When to Start Prenatal Vitamins & What to Look for: Women Over 35
Doctors recommend starting on prenatal vitamins 3 months before you plan to get pregnant, as a part of your preconception preparation. Building a solid foundation for pregnancy during the preconception period is even more important for women over 35 – as our nutritional needs, as well as our ability to absorb and utilize the nutrients from food change with age. Here are the 4 preconception priorities for women over 35 who are getting started on prenatal vitamins.
1. Maintain strong bone and teeth
Throughout our adolescence and 20s, we build our bones and teeth. Bone density typically peaks at around age 25 for women, and stays relatively stable until age 50 or so. However, formation of new bones starts slowing down in our 30s. So, once you hit 35, it’s important to sustain the bone mass you’ve built up in your 20s.
Maintaining strong bones (and teeth) becomes even more important when preparing for a pregnancy. Once you get pregnant, the developing baby will depend entirely on the calcium in your system to build bones and teeth. When there isn’t enough calcium in your diet (and in your prenatal vitamins), you can start losing your bone mass to support the growth of the baby.
Make sure your prenatal vitamins contain Calcium, Vitamin D and Vitamin K in impactful doses and in forms that are easier for the body to absorb and utilize.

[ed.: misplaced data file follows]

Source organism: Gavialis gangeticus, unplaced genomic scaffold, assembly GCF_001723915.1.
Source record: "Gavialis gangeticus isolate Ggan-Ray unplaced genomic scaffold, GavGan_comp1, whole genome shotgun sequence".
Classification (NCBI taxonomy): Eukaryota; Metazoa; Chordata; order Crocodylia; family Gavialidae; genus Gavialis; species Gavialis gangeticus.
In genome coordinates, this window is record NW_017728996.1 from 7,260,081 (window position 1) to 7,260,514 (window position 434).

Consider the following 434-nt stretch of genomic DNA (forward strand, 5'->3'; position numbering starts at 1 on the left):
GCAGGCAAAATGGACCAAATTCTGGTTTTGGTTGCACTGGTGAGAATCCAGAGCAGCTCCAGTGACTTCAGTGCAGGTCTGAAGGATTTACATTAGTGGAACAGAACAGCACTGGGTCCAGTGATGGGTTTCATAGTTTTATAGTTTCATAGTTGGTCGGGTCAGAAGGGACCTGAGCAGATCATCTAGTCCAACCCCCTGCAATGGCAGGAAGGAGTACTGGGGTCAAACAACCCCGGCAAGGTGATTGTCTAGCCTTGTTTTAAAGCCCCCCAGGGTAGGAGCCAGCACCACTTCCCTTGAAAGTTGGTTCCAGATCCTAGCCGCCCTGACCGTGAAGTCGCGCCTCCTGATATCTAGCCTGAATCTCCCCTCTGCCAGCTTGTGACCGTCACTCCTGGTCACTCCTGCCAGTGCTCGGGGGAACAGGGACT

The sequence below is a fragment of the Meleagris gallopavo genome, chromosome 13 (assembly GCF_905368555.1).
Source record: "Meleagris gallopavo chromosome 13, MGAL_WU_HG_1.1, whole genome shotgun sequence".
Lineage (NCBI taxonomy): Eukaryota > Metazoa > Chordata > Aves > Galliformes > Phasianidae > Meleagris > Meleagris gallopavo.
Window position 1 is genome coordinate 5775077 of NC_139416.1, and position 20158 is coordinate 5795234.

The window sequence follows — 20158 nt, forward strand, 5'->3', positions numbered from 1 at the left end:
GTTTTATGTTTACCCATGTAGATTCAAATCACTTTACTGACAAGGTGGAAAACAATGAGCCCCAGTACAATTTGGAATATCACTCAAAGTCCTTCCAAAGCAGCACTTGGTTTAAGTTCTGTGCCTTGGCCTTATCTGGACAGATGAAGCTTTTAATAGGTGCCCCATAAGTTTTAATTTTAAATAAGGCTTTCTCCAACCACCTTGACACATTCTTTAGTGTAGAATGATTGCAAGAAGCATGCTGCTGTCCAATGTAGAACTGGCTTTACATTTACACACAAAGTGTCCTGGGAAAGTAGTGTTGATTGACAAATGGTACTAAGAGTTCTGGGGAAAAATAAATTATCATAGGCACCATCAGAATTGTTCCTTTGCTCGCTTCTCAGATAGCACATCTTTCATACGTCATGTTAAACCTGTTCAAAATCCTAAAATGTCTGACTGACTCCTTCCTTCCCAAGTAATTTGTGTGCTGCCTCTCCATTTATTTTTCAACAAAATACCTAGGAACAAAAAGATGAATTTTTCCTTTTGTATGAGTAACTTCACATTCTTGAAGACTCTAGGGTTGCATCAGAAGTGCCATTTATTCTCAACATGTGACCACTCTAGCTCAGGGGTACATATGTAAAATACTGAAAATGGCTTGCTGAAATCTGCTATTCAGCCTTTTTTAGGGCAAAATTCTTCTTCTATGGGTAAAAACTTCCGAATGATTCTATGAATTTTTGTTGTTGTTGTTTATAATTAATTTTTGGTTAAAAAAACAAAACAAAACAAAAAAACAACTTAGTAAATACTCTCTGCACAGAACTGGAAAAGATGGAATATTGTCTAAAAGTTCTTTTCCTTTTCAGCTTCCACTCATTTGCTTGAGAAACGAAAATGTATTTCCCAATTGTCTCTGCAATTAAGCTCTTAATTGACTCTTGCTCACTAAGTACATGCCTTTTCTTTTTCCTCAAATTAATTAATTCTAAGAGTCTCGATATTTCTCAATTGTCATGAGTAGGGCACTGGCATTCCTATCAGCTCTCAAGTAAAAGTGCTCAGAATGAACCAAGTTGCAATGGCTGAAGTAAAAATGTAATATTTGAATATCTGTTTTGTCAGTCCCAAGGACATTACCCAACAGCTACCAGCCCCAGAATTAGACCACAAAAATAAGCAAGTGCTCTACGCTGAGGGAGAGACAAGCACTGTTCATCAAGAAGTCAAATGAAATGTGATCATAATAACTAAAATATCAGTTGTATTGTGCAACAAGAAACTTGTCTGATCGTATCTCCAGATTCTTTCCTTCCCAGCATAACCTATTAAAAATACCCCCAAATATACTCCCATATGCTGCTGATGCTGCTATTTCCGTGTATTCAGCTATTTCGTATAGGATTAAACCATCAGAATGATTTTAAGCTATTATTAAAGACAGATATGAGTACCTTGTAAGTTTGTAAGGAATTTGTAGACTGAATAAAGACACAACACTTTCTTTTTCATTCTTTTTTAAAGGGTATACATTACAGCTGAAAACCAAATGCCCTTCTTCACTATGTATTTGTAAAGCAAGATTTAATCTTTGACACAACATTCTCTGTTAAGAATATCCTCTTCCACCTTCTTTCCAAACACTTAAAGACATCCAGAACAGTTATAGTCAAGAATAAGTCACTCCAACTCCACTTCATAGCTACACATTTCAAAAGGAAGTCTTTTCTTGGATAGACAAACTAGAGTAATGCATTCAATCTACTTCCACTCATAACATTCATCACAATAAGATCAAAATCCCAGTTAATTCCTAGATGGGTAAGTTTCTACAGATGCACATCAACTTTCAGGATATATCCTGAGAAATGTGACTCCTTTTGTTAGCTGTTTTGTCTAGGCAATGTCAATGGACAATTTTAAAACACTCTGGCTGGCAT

- Our ability to absorb calcium slows as we age. One study that aggregated nutritional surveys conducted in wealthy countries found that about 44% of women between 31 and 50 have inadequate intake of calcium. Other studies found lower but still not-negligible prevalence in the 10-15% range.
- The recommended daily amount of calcium is 1,000 mg/day. It’s a relatively easy mineral to get from food sources like dairy and fortified foods (orange juice, fortified plant milk, etc.), but it’s a good idea to select prenatal vitamins with a little bit of calcium to ensure you get enough each day.
- Calcium, like many minerals, can be difficult to absorb. Some high-quality prenatal vitamins use chelated forms of calcium (calcium molecules bound to organic compounds or amino acids) to help with absorption.